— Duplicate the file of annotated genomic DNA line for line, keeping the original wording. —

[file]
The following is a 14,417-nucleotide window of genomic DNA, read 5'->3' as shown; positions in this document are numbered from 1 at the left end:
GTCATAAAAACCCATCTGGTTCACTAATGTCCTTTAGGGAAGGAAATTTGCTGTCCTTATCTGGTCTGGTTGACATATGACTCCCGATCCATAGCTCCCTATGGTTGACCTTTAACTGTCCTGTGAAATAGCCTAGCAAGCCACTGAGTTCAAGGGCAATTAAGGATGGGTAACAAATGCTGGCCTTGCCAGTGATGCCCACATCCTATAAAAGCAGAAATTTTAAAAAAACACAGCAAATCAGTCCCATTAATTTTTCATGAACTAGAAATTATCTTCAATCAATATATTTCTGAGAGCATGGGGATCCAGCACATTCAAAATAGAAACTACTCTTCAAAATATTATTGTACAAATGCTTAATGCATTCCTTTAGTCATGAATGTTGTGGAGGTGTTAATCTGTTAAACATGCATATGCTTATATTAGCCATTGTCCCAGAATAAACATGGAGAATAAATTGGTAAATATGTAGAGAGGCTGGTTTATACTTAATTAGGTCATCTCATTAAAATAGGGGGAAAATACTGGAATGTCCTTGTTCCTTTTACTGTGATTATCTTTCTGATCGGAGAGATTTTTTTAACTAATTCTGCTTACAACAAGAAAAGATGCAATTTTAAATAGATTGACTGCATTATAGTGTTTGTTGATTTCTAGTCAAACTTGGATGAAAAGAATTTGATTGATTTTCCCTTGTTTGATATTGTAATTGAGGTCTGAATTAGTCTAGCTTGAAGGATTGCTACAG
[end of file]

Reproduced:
The following is a 14,417-nucleotide window of genomic DNA, read 5'->3' as shown; positions in this document are numbered from 1 at the left end:
GTCATAAAAACCCATCTGGTTCACTAATGTCCTTTAGGGAAGGAAATTTGCTGTCCTTATCTGGTCTGGTTGACATATGACTCCCGATCCATAGCTCCCTATGGTTGACCTTTAACTGTCCTGTGAAATAGCCTAGCAAGCCACTGAGTTCAAGGGCAATTAAGGATGGGTAACAAATGCTGGCCTTGCCAGTGATGCCCACATCCTATAAAAGCAGAAATTTTAAAAAAACACAGCAAATCAGTCCCATTAATTTTTCATGAACTAGAAATTATCTTCAATCAATATATTTCTGAGAGCATGGGGATCCAGCACATTCAAAATAGAAACTACTCTTCAAAATATTATTGTACAAATGCTTAATGCATTCCTTTAGTCATGAATGTTGTGGAGGTGTTAATCTGTTAAACATGCATATGCTTATATTAGCCATTGTCCCAGAATAAACATGGAGAATAAATTGGTAAATATGTAGAGAGGCTGGTTTATACTTAATTAGGTCATCTCATTAAAATAGGGGGAAAATACTGGAATGTCCTTGTTCCTTTTACTGTGATTATCTTTCTGATCGGAGAGATTTTTTTAACTAATTCTGCTTACAACAAGAAAAGATGCAATTTTAAATAGATTGACTGCATTATAGTGTTTGTTGATTTCTAGTCAAACTTGGATGAAAAGAATTTGATTGATTTTCCCTTGTTTGATATTGTAATTGAGGTCTGAATTAGTCTAGCTTGAAGGATTGCTACAG